I’m always amazed that people will spend good money to be frightened. They’ll ride the most radical roller coasters at an amusement park or watch the scariest movies out there.
Another emotion that works in tandem with fear is worry. And there are a lot of things to be worried about in today’s world. Yet some experts say that worry can actually shorten your life. Charles Mayo, one of the founders of the Mayo Clinic, said that he never knew anyone who died of overwork, but he knew many who died of worry.
Worry never makes anything better, and for all practical purposes, it makes things worse.
I like the philosophy of our friends Down Under who love to say, “No worries, mate.” For instance, if you ask for directions, they might say, “No worries, mate. You just go right over there.” That’s how we all ought to live.
In his letter to the Christians in Philippi, the apostle Paul wrote about what we should do instead of worrying. He said, “Don’t worry about anything; instead, pray about everything. Tell God what you need, and thank him for all he has done. Then you will experience God’s peace, which exceeds anything we can understand. His peace will guard your hearts and minds as you live in Christ Jesus” (Philippians 4:6–7 NLT).
Here’s something to consider. Paul wrote those words while he was a prisoner in Rome. It would have been one thing if he were lying on a beach somewhere in the Mediterranean, soaking up some rays and sipping an iced tea.
But he wasn’t. Not only was he in prison, but he didn’t know what his fate would be. His desire had been to go to Rome and preach the gospel, but instead he’d been arrested. He didn’t know whether he would be acquitted or beheaded.
Yet Paul could write these inspired words: “Don’t worry about anything; instead, pray about everything.”
Paul was saying, “Look, I’m in dire circumstances. If anyone could be miserable, it would be me. But I’m saying don’t worry about anything. Pray about everything.” His contentment came from knowing God.
In the same way, our contentment should come not from the things we have but from the relationship we have with God. That’s because no matter what we’re going through, God never will abandon us. God never will desert us.
The Old Testament prophet Habakkuk wrote, “Even though the fig trees have no blossoms, and there are no grapes on the vines; even though the olive crop fails, and the fields lie empty and barren; even though the flocks die in the fields, and the cattle barns are empty, yet I will rejoice in the Lord! I will be joyful in the God of my salvation!” (Habakkuk 3:17–18 NLT).
Are these the words of a crazy man? No, they’re the words of a man who knew that God was in control of his life and that God wouldn’t abandon him.
The word oops is not in God’s vocabulary. Isn’t that nice to know? I also know that God’s plans for us are better than our plans for ourselves, because God said, “For I know the plans I have for you, … They are plans for good and not for disaster, to give you a future and a hope” (Jeremiah 29:11 NLT).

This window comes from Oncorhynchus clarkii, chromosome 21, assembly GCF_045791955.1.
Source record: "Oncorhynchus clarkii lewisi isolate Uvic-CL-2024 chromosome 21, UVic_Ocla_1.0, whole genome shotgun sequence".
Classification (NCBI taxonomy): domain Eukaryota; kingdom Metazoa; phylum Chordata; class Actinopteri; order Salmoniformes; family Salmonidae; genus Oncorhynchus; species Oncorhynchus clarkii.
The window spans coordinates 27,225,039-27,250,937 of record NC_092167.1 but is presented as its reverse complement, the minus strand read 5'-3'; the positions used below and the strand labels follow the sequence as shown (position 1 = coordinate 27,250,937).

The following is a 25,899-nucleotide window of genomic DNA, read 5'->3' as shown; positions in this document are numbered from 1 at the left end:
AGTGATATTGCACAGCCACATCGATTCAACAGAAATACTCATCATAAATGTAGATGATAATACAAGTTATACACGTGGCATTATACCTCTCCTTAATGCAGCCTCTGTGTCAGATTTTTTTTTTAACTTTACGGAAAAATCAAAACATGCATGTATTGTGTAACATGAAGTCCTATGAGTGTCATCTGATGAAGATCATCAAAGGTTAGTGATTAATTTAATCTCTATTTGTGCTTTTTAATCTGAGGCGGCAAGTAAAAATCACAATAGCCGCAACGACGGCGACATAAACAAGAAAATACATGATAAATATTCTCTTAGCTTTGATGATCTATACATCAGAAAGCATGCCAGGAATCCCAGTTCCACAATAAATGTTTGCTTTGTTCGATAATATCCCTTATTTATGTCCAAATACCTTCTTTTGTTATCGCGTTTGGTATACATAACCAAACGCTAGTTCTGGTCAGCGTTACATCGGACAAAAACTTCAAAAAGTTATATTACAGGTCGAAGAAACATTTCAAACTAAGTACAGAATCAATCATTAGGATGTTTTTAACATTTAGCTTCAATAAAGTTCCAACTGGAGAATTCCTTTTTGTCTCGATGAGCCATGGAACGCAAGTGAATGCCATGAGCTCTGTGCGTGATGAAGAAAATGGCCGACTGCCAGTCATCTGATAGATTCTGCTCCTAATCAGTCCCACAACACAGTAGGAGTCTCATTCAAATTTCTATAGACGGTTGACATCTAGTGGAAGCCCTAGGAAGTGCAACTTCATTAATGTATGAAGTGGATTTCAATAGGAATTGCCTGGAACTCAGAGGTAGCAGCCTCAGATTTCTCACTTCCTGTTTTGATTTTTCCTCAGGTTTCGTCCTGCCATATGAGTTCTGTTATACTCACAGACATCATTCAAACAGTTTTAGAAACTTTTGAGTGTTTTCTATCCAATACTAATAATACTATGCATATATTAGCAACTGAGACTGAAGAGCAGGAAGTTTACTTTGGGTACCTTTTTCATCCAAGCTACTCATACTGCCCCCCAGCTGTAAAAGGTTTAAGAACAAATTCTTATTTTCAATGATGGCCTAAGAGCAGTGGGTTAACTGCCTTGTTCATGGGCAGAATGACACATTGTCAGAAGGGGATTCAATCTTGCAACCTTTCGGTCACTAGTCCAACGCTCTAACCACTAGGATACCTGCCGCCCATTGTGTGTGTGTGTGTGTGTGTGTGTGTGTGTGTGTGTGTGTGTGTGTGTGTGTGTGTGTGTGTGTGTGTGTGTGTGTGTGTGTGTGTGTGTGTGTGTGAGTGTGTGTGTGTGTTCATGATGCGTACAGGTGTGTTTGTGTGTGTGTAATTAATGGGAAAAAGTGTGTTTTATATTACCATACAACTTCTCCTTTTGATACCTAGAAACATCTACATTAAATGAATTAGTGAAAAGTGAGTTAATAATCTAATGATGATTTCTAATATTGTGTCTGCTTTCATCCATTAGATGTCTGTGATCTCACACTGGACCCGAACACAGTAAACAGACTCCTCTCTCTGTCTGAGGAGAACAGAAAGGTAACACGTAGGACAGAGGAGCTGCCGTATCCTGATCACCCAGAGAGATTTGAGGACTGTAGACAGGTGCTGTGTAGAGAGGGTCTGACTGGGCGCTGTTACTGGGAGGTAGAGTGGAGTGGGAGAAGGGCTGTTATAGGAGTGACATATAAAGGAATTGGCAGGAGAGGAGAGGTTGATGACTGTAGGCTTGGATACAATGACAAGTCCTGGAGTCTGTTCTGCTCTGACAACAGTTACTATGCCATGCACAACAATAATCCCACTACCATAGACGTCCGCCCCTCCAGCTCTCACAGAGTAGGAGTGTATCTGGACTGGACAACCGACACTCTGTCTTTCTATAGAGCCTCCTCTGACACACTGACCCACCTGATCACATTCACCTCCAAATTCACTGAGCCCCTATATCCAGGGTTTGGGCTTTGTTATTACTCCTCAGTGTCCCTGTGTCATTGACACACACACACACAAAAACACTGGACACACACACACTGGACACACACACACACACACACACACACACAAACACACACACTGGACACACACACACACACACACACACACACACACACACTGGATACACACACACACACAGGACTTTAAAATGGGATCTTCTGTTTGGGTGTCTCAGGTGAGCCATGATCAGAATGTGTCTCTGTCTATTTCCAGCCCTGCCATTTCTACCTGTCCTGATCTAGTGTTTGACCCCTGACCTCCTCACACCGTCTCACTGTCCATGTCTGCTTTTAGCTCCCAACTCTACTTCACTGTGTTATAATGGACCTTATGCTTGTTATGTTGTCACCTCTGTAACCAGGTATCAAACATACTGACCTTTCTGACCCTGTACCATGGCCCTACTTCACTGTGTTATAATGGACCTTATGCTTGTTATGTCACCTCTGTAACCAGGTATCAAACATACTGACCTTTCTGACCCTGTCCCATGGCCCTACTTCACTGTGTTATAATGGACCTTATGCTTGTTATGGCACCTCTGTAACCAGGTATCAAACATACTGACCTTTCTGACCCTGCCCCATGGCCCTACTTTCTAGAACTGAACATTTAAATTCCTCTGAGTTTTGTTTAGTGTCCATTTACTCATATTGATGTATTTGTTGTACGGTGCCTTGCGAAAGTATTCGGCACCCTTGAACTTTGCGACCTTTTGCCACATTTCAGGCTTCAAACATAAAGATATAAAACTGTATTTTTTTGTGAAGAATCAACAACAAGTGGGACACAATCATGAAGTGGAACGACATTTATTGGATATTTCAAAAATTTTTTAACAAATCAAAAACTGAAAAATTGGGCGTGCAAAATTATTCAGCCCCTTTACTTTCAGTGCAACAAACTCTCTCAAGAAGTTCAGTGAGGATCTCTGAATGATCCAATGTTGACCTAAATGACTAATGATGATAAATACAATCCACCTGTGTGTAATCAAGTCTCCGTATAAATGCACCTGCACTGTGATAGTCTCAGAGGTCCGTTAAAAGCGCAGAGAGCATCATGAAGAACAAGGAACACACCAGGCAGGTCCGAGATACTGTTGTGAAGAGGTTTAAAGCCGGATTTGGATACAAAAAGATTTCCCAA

You might be experiencing tough circumstances today. Know that God is in control. God is sovereign. God knows what he’s doing.
The psalmist wrote, “But each day the Lord pours his unfailing love upon me, and through each night I sing his songs, praying to God who gives me life” (Psalm 42:8 NLT).
Paul knew about singing songs in the night. The Bible tells us in the book of Acts that he and Silas were thrown in prison for preaching the gospel, their back ripped open by a Roman jailer’s whip. At around midnight, with their feet fastened in stocks, they “were praying and singing hymns to God, and the other prisoners were listening” (16:25 NLT).
When you’re in pain, the midnight hour is not the easiest time to have a worship service. When you’re in the doctor’s office waiting for test results or in a waiting room when your loved one is having surgery, that is not an easy time to rejoice.
But you don’t rejoice only when you know the outcome; you rejoice ahead of time because you know that God is in control.
Freedom from worry not only requires right praying, but it also requires right thinking. Paul went on to say, “And now, dear brothers and sisters, one final thing. Fix your thoughts on what is true, and honorable, and right, and pure, and lovely, and admirable. Think about things that are excellent and worthy of praise” (Philippians 4:8 NLT).
Maintaining personal peace involves both the heart and the mind. The Bible tells us that God “will keep in perfect peace all who trust in [him], all whose thoughts are fixed on [him]!” (Isaiah 26:3 NLT).
What we think about ultimately affects what we do. So we want to have our minds set on the things of the Lord.
Every temptation that will hit you always will come in the realm of your mind. Why? Because it’s command central. It’s in our minds that we plan, that we think, that we contemplate. It’s in our minds that we reach to the past through our memories and reach into the future through our imaginations.
So we need to train our minds to think both properly and biblically. Far too often we emote. We just react in the moment.
However, we need to think as the Bible teaches us to think, “casting down arguments and every high thing that exalts itself against the knowledge of God, bringing every thought into captivity to the obedience of Christ” (2 Corinthians 10:5 NKJV).
Everyone can have lapses of faith. Everyone can have moments of despair. Everyone can experience times when they don’t understand what is going on in their lives. That is when we need to remind ourselves of what the Bible says.
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